Event, n (%) [no. of reported AEs], unless otherwise statedSoC+ECP (n = 29)SoC (n = 31)Total (n = 60)
Any AE 28 (96.6) [223] 28 (90.3) [316] 56 (93.3) [539] 
Any TEAE 28 (96.6) [223] 28 (90.3) [316] 56 (93.3) [539] 
TEAEs occurring in ≥10% of patients,*n (%) 
 Hypertension 9 (31.0) 4 (12.9) 13 (21.7) 
 Cough 6 (20.7) 1 (3.2) 7 (11.7) 
 Dyspnea 5 (17.2) 2 (6.5) 7 (11.7) 
 Fatigue 5 (17.2) 1 (3.2) 6 (10.0) 
 Hyperglycemia 4 (13.8) 4 (12.9) 8 (13.3) 
 Increase of γ-glutamyltransferase 4 (13.8) 3 (9.7) 7 (11.7) 
 Dizziness 4 (13.8) 2 (6.5) 6 (10.0) 
 Decrease of platelet count 3 (10.3) 2 (6.5) 5 (8.3) 
 Increase of blood cholesterol 3 (10.3) 1 (3.2) 4 (6.7) 
 Hypertriglyceridemia 3 (10.3) 1 (3.2) 4 (6.7) 
 Hypokalemia 3 (10.3) 1 (3.2) 4 (6.7) 
 Dry mouth 3 (10.3) 3 (5.0) 
 Back pain 2 (6.9) 5 (16.1) 7 (11.7) 
 Muscle spasms 2 (6.9) 4 (12.9) 6 (10.0) 
 Peripheral edema 2 (6.9) 4 (12.9) 6 (10.0) 
 Thrombocytopenia 2 (6.9) 4 (12.9) 6 (10.0) 
 Diarrhea 1 (3.4) 4 (12.9) 5 (8.3) 
 Pyrexia 4 (12.9) 4 (6.7) 
Any treatment-related AE 21 (72.4) [54] 20 (64.5) [71] 41 (68.3) [125] 
Severe AE 10 (34.5) [16] 11 (35.5) [26] 21 (35.0) [42] 
Serious AE 8 (27.6) [18] 9 (29.0) [17] 17 (28.3) [35] 
 Treatment-related SAE, n (%) 6 (20.7) 7 (22.6) 13 (21.7)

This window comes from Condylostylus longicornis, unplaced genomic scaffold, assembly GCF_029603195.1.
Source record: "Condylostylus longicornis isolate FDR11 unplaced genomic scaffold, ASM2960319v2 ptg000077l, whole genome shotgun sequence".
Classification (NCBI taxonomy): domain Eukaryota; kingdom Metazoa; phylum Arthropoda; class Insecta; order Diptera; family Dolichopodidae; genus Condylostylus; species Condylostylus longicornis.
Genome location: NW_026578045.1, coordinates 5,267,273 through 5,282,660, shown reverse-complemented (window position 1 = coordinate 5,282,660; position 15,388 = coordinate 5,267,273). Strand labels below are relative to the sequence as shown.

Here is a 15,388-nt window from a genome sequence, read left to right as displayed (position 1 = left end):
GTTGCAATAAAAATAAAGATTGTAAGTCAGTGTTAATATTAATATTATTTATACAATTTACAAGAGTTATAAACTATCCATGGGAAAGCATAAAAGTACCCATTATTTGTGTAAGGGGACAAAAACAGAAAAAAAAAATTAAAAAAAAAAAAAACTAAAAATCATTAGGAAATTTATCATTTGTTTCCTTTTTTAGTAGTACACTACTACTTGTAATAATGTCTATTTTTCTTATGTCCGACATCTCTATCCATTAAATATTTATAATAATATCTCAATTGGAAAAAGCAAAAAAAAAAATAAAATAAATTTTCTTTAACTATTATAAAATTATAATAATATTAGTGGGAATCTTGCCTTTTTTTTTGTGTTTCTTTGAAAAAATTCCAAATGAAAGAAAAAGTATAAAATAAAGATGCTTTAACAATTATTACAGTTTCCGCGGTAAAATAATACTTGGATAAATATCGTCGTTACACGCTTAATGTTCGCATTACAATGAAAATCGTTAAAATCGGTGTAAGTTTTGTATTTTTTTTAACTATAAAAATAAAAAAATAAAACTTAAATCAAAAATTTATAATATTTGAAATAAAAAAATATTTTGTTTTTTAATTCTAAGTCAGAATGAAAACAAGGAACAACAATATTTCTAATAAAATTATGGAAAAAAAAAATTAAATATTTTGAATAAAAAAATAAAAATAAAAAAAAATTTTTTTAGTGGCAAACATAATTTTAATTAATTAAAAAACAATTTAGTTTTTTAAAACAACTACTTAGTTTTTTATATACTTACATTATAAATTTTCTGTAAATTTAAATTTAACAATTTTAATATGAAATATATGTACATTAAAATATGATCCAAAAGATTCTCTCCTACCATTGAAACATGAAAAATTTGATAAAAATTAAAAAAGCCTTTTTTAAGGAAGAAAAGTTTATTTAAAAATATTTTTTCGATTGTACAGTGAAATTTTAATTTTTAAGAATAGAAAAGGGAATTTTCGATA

Patients with any treatment-related SAEs leading to withdrawal, n (%) 6 (20.7) 6 (19.4) 12 (20.0) 
 Infections and infestations 5 (17.2) 2 (6.5) 7 (11.7) 
 Respiratory, thoracic, and mediastinal disorders 3 (10.3) 3 (5.0) 
 Metabolism and nutrition disorders 1 (3.4) 1 (3.2) 2 (3.3) 
 Musculoskeletal and connective tissue disorders 2 (6.5) 2 (3.3) 
 Psychiatric disorders 1 (3.2) 1 (1.7) 
Life-threatening AE 6 (20.7) [8] 2 (6.5) [2] 8 (13.3) [10] 
Death 4 (13.8) [4] 4 (6.7) [4] 
Event, n (%) [no. of reported AEs], unless otherwise statedSoC+ECP (n = 29)SoC (n = 31)Total (n = 60)
Any AE 28 (96.6) [223] 28 (90.3) [316] 56 (93.3) [539] 
Any TEAE 28 (96.6) [223] 28 (90.3) [316] 56 (93.3) [539] 
TEAEs occurring in ≥10% of patients,*n (%) 
 Hypertension 9 (31.0) 4 (12.9) 13 (21.7) 
 Cough 6 (20.7) 1 (3.2) 7 (11.7) 
 Dyspnea 5 (17.2) 2 (6.5) 7 (11.7) 
 Fatigue 5 (17.2) 1 (3.2) 6 (10.0) 
 Hyperglycemia 4 (13.8) 4 (12.9) 8 (13.3)